So as much as I applaud candidates having a body of work to which they can point employers, simply saying “Here’s my Github repo” is not enough. The hiring manager doesn’t want to see everything you’ve written. Although everyone is different, she probably wants to see three things:

  • quality of work
  • breadth of work
  • applicability to her specific needs

Most important, she doesn’t want to go digging through all your code to find the answers to these questions.

Consider my github repository as an example. There are 28 repositories in it. Of these, nine are forks of other repos for me to modify, so clearly do not count as code I’ve written. Three repos are version control for websites I manage. Some are incubators of ideas for future projects that have yet to blossom. My scraps repository is a junk drawer where I put code I’ve written and might have use for later. How will an interested employer know what to look at? It’s arrogant and foolish to tell someone looking to hire you “here’s all my public code, you figure it out.” It’s the RTFM method of portfolio presentation, and it doesn’t put you in the best light possible.

For an effective portfolio, choose three to five projects that show your best work, and then provide a paragraph or two about each, describing the project in English and your involvement with it. There is literally no project or repository, on Github or elsewhere, about which I can say “This work is 100% mine.” Everything I’ve ever worked on has had work contributed from others, and the nature of those contributions needs to be disclosed upfront and honestly.

None of this is special to Github. There are plenty of online code repositories out there, such as Perl’s CPAN, which can act as a showcase for your work. Of course, you can also create your own online portfolio on your website as well. The keys are to highlight your best work and accurately describe your involvement.

A common complaint I hear when I discuss code portfolios goes like this: “Most of my work is private or under NDA, so I can’t have a portfolio.” Hogwash. You can go write your own code specifically to show your skills. If your area of expertise is with web apps, then go write a web app that does something fairly useful and publish that as your portfolio. Assign it an open source license so that others can take advantage of it, too. You’ll be helping your community while you help your job prospects.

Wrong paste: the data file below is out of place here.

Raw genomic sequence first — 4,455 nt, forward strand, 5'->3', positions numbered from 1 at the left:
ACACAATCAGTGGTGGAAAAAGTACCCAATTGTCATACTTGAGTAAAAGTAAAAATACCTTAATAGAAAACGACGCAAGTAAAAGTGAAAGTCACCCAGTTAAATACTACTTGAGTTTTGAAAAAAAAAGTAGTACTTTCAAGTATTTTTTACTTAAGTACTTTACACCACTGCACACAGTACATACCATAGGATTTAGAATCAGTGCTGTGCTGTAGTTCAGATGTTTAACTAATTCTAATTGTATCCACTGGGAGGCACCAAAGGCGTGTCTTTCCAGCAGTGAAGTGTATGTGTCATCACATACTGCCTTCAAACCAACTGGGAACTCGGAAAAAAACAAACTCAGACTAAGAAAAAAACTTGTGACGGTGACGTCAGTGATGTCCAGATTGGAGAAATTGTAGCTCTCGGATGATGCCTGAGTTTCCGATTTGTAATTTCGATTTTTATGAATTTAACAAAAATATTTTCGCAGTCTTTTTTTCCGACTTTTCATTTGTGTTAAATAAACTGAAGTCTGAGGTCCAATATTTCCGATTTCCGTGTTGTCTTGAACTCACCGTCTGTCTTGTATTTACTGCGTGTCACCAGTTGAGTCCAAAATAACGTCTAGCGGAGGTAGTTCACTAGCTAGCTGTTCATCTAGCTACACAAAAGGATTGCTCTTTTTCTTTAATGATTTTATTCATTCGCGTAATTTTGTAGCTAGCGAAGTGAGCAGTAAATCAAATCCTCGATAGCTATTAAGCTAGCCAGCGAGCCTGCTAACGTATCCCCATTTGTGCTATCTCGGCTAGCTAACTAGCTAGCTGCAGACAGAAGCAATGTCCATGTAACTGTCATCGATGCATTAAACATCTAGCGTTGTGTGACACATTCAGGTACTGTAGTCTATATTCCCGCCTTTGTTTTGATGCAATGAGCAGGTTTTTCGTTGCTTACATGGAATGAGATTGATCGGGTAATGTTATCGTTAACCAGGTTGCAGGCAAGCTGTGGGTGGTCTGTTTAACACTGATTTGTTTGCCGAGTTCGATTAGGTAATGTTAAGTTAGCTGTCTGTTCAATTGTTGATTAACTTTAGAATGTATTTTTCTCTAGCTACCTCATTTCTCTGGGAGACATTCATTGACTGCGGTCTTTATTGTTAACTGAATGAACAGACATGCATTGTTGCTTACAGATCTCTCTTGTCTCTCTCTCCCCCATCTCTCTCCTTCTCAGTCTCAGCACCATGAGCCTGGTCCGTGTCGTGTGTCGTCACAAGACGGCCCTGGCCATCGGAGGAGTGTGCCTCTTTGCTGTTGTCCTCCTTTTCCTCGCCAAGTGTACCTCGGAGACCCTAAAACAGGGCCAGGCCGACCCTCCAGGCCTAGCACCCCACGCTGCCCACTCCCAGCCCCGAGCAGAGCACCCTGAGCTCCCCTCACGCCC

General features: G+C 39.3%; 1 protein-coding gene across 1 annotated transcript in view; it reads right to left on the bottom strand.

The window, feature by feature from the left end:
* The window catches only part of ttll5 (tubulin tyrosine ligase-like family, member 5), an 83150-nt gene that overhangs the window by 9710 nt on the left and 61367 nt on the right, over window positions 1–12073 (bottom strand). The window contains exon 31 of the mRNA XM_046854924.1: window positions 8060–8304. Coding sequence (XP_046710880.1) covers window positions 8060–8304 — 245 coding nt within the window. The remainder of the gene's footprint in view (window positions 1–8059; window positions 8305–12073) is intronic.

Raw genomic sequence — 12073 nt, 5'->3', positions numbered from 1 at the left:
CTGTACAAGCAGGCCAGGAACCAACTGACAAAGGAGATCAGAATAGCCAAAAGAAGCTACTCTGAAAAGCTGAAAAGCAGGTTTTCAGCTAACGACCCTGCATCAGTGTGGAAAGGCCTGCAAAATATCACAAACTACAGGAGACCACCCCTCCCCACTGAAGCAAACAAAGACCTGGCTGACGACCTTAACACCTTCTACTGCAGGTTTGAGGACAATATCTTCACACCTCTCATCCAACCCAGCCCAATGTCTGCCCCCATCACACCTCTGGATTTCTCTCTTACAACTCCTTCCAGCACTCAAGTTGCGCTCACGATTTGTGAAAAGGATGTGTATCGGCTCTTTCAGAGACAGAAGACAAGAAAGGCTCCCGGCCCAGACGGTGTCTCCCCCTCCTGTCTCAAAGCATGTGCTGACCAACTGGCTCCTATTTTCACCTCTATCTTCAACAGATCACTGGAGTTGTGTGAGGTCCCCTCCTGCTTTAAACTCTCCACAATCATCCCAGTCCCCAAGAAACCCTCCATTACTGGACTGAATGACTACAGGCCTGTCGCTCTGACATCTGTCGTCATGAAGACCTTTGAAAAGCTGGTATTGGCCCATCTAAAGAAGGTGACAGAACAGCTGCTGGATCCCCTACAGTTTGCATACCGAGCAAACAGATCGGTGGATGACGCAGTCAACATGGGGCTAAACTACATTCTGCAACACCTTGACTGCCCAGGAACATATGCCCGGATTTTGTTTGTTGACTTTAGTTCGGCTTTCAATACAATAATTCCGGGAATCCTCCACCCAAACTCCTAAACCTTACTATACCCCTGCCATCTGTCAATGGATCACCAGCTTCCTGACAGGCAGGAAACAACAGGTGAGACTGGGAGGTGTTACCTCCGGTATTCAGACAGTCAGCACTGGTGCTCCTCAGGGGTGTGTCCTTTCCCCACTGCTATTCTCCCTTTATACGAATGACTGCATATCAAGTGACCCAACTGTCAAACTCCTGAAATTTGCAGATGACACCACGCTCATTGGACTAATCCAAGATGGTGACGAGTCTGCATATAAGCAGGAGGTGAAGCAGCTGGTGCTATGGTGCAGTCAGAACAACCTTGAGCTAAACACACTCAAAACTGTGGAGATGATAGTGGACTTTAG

Do you have an online code portfolio? Let me know in the comments, and include the URL for others to see.

“Building and Maintaining a Project Community with Github”, my talk at OSCON 2011

July 16, 2011 Open source No comments ,

Here’s the OSCON page link to add to your schedules.

github.com has taken open source by storm, but it’s more than just a code repository with the latest hot source control system. It’s a new way of working with open source projects.

The web-based social aspects of github can change the human and technical dynamics of working on open source projects. Some of the issues I’ll discuss include:

  • Easier access to code means lower barrier to entry means more people submitting patches. This is a boon, and brings challenges.
  • People seem to expect patches to be accepted because of the ease with which change sets are created. These expectations may clash with project goals.
  • Watching the github fork network lets you see what other people are doing with their forks. It allows me as a project admin to see what people are doing with the code.
  • New workflows are required. A branch and merge strategy for development is crucial.
  • Projects need a guidemap to tell people what to do, because people may think it’s just a simple matter of creating a fork, making a change, and saying “Here’s my work, now integrate it.”
  • Project branches can easily become large, hard-to-handle change sets. Less care and thought is put into change sent back to the project because merging is so easy. Contributors still must work together to coordinate work.
  • Discussion of patches has moved from the mailing list to the change request itself. This can diminish visibility and discussion.

I’ll discuss these and other aspects of community and project management and give examples from my own experiences migrating existing projects to github.